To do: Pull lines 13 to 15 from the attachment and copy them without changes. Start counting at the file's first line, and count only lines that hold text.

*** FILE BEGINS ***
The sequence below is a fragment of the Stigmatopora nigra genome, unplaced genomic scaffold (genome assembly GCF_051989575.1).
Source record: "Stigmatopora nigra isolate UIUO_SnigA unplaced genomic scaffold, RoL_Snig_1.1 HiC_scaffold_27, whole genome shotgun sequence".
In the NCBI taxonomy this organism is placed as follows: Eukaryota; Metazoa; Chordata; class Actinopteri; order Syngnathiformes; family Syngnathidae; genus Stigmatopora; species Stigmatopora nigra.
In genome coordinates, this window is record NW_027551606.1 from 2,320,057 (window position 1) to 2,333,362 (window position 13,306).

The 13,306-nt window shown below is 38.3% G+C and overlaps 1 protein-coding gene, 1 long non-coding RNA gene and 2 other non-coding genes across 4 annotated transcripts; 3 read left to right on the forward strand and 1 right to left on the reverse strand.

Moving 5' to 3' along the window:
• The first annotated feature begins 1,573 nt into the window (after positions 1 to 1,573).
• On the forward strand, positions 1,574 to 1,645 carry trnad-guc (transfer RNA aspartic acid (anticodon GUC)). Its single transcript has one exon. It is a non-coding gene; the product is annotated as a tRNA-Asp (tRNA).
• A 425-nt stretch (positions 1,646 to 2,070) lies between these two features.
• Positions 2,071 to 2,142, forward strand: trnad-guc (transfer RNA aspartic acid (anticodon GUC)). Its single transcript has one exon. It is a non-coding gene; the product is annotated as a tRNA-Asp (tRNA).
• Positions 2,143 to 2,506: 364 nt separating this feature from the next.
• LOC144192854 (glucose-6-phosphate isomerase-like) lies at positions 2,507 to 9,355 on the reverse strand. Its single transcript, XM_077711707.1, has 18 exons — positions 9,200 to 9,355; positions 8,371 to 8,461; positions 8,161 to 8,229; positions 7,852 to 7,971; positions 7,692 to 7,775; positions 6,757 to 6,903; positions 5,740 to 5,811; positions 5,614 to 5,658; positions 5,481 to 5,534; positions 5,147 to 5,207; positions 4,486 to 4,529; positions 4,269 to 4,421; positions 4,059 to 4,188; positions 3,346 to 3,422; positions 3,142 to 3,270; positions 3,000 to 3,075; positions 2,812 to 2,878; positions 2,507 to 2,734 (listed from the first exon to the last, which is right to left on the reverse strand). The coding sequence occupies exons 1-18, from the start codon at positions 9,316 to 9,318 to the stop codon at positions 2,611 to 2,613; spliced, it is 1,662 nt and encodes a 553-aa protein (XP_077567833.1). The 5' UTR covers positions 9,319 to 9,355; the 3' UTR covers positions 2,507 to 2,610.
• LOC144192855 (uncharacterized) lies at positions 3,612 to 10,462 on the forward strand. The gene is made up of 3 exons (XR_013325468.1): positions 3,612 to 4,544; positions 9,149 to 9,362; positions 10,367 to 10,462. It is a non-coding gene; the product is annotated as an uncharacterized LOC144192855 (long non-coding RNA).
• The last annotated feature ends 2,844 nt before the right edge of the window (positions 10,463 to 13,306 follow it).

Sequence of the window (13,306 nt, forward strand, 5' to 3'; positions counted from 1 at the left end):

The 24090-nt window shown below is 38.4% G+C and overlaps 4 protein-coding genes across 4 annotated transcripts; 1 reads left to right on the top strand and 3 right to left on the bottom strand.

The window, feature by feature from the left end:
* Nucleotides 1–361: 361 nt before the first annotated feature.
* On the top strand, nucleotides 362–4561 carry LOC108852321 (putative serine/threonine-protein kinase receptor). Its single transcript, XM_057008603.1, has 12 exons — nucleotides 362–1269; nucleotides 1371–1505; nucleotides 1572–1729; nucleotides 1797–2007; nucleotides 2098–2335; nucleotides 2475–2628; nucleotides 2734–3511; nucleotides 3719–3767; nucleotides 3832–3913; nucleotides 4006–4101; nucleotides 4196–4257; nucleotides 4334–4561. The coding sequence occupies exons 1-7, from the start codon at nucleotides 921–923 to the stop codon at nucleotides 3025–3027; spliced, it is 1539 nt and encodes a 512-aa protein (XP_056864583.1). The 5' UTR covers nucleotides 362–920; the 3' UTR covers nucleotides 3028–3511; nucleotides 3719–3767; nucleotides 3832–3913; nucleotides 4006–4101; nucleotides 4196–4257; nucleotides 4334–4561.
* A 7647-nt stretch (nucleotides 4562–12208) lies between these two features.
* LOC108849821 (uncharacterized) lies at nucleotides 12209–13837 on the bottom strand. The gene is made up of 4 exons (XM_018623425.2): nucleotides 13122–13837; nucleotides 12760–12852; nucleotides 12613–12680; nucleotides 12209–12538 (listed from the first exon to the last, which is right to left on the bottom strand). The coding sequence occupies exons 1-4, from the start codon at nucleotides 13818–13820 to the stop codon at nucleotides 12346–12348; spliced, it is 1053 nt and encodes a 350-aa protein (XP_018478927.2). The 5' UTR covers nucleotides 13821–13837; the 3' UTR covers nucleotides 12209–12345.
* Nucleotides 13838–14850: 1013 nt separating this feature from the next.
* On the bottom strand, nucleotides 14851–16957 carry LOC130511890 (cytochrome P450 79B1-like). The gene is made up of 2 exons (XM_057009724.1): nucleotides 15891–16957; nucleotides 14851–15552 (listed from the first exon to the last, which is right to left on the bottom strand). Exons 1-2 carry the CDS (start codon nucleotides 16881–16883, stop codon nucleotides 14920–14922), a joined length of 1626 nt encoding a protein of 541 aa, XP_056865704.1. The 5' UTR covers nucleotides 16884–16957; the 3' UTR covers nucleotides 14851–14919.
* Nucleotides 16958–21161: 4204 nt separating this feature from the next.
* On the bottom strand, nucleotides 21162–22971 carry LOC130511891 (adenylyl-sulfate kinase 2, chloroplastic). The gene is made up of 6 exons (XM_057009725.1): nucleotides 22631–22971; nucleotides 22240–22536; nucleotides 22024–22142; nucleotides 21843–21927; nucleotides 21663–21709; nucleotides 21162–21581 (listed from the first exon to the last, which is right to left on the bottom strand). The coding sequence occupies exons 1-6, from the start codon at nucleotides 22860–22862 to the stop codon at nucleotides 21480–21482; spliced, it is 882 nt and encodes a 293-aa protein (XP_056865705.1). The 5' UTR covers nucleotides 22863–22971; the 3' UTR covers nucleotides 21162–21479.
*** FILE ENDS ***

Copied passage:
• LOC144192855 (uncharacterized) lies at positions 3,612 to 10,462 on the forward strand. The gene is made up of 3 exons (XR_013325468.1): positions 3,612 to 4,544; positions 9,149 to 9,362; positions 10,367 to 10,462. It is a non-coding gene; the product is annotated as an uncharacterized LOC144192855 (long non-coding RNA).
• The last annotated feature ends 2,844 nt before the right edge of the window (positions 10,463 to 13,306 follow it).

Sequence of the window (13,306 nt, forward strand, 5' to 3'; positions counted from 1 at the left end):